Downtown Toronto will soon receive a “significant” bump in its rental housing stock.
Yesterday, the Honourable Ahmed Hussen, Minister of Families, Children and Social Development and the Minister responsible for Canada Mortgage and Housing Corporation (CMHC) announced the federal government is financing $200 million for the construction of six rental residential buildings with 916 rental units at Mirvish Village, a mixed-use, 100% rental community at the old site of the historic Honest Ed’s department store, at the corner of Bloor Street West and Bathurst Street.
“Today’s announcement reinforces our government’s commitment to creating homes that are affordable, energy efficient, and accessible. By helping build communities such as Mirvish Village, where people can live close to jobs, schools, and public transit, we can make a meaningful difference in the lives of Canadians,” said the Honourable Chrystia Freeland, deputy prime minister and minister of intergovernmental affairs.
The community, Mirvish Village, includes six rental residential buildings with a total of 916 rental units. Of those, 366 units will be provided at rents at or below 30% of median household income. Of the 366 affordable units, 100 will be secured at 80% of Average Market Rent for the City of Toronto, as published by CMHC. These affordable units will be scattered throughout the project and will be of the same quality and design as market rent units.
In addition to being the former home of Honest Ed’s, the Mirvish Village development was previously home to a swath of independent shops and cafes with an eclectic feel. Although residents and shopkeepers were sad to see the iconic neighbourhood demolished (the last days were filled with goodbye parties and farewell videos), they were also hopeful that the developers and architects would keep their word and maintain the vibrancy of the neighbourhood as well as provide more affordable housing.
“Our years of experience with CMHC starting with the redevelopment of Woodward's has resulted in some of the most meaningful city building in Canada and Mirvish Village is the largest of those projects to date,” said Ian Gillespie, founder of Westbank. Our ambitions with this project are very significant and none of this could be accomplished without the commitment from the team at CMHC and the commitment from the Government of Canada.”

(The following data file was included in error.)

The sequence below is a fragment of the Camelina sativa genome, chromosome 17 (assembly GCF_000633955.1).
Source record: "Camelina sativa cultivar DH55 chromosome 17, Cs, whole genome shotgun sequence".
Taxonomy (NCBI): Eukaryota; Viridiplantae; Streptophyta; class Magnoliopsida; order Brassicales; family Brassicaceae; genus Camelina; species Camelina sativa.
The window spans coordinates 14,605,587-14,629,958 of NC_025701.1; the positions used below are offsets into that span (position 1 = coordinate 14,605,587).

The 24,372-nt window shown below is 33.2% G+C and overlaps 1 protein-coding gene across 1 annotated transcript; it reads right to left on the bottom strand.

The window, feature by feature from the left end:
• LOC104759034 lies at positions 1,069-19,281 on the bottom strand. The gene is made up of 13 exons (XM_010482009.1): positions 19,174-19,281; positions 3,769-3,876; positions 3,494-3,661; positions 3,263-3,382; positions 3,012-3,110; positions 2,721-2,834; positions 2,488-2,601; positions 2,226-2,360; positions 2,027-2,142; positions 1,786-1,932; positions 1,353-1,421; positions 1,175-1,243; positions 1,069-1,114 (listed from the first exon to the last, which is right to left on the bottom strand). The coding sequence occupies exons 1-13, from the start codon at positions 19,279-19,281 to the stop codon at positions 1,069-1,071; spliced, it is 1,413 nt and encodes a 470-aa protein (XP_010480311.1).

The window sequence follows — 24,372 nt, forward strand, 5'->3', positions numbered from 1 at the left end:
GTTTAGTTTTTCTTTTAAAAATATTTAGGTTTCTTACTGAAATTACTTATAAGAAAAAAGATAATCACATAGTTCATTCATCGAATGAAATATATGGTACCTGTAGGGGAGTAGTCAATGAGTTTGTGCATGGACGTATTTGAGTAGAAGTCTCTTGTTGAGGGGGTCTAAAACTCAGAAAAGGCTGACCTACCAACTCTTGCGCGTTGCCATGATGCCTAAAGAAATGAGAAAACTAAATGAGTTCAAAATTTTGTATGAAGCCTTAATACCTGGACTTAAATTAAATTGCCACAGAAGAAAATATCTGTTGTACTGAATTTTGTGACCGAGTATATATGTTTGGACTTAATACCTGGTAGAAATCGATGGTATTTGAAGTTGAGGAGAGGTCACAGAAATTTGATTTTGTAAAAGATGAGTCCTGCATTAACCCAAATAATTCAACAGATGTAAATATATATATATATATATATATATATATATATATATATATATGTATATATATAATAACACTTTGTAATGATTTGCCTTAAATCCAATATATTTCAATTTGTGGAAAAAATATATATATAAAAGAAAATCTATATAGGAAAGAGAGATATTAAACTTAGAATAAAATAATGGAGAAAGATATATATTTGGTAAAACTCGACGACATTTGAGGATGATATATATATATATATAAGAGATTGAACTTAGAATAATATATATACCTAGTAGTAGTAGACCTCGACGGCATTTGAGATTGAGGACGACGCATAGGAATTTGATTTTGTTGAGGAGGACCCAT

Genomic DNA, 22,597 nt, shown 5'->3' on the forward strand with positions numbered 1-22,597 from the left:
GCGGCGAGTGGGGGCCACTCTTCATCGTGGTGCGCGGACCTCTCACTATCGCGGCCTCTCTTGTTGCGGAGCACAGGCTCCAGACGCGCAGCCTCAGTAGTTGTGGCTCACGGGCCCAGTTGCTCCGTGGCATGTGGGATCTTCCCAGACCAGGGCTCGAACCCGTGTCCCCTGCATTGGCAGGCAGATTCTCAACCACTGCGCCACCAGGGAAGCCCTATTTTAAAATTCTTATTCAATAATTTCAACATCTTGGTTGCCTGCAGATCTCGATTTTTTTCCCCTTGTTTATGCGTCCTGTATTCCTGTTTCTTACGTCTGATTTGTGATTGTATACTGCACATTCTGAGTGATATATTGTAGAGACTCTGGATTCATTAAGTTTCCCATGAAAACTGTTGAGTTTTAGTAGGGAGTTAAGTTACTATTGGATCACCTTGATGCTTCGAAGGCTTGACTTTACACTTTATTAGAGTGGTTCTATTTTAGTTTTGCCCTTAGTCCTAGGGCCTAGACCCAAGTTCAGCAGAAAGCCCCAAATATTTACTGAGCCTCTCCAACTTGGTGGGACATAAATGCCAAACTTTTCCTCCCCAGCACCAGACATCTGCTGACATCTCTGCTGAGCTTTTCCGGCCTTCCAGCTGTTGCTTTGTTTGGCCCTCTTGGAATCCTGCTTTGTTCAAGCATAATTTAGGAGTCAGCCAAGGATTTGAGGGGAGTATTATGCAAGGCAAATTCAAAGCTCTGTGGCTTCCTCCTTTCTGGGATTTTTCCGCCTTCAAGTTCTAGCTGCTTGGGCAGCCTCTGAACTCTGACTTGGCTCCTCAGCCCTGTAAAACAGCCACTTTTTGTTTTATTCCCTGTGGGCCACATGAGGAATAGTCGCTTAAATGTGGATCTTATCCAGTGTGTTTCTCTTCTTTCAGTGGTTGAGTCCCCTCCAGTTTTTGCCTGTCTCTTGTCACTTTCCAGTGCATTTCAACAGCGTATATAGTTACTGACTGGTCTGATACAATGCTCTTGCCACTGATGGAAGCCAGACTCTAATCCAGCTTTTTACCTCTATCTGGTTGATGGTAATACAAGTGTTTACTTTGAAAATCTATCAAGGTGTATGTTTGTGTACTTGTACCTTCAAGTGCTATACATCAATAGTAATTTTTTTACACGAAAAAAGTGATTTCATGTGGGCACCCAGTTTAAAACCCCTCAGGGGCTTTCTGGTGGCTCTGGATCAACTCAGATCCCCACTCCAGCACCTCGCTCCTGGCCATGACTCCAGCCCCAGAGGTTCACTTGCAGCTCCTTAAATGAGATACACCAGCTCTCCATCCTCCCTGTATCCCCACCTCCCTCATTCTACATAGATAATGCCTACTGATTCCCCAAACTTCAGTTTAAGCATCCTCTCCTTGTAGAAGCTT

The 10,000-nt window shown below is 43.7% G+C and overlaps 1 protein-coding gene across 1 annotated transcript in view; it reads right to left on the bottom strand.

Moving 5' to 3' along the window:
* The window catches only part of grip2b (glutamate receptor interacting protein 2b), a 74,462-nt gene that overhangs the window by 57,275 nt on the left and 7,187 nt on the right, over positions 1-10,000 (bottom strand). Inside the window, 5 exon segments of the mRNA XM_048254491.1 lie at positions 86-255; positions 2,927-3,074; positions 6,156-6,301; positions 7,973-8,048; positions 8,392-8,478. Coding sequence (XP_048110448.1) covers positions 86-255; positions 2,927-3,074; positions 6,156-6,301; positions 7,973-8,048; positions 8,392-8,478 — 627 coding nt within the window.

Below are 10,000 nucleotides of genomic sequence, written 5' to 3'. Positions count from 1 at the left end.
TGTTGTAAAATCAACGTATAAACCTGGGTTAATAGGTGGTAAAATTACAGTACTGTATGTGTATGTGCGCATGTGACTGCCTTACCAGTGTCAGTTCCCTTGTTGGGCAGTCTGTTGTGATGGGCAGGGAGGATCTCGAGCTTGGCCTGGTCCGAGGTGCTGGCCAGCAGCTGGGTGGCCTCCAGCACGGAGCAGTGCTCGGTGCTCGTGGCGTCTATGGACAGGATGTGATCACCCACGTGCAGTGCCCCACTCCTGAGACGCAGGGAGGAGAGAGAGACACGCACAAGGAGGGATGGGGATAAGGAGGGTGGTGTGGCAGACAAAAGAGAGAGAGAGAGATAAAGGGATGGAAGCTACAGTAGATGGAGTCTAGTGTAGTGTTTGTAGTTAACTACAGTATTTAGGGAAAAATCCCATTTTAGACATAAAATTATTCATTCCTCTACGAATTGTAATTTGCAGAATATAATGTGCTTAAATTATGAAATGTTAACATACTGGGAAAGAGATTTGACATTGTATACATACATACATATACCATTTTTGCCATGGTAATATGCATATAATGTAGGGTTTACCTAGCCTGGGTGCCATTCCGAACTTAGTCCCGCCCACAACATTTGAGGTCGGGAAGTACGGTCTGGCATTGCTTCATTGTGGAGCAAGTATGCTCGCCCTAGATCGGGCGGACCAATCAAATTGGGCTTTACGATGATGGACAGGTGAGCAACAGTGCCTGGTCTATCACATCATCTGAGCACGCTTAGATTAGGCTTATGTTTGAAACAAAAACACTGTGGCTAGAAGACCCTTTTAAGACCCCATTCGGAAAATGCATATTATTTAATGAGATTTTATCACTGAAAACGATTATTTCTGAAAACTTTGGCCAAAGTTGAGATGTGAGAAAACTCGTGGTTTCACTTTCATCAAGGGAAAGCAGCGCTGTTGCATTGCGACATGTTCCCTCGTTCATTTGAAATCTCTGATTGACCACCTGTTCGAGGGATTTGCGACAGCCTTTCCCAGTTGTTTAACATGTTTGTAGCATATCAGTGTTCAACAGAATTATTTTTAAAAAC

This project, developed by Westbank Corp. and Peterson Group, comprises 279 studio units, 230 one-bedroom units, 284 two-bedroom units, 87 three-bedroom units and 36 live/work units. In addition to rental residential, the project will include the restoration of 24 heritage buildings, a public market and outdoor performance venue, a comprehensive cycling program, daycare, new public park, micro-retail incubator spaces created in collaboration with the Centre for Social Innovation and public art installations curated in partnership with David Mirvish.
The project includes a Neighbourhood Energy System by district energy provider Creative Energy, comprising a block-scale network that will provide reliable and low-carbon heating, cooling, and power. Mirvish Village is modelled to achieve a reduction of 23.7% in annual energy use and 30.8% in greenhouse gas emissions compared to the National Energy Code of Canada for Buildings 2015 reference building.
“This funding for the Mirvish Village will help us preserve a historic and vibrant community in our city. Honest Ed’s was a beloved part of our city, and by creating affordable housing on this vacant land we are able to address the housing challenges our city faces,” said Toronto Mayor John Tory. “This $200 million commitment demonstrates the importance of all levels of government working together to address issues that impact Torontonians.”
Mirvish Village is receiving financing through CMHC’s Rental Construction Financing initiative (RCFi), a National Housing Strategy program delivered by CMHC. This initiative supports rental housing construction projects to assist in providing a stable supply of rental housing for middle-class families living in expensive housing markets. Through RCFi, low-cost loans are available to borrowers who want to build affordable rental housing in Canada in response to demonstrated community need.
The Honourable Ahmed Hussen, Minister of Families, Children and Social Development and the Minister responsible for Canada Mortgage and Housing Corporation, said that tis development is an example of how the government is increasing the number of rental units in Toronto and across Canada.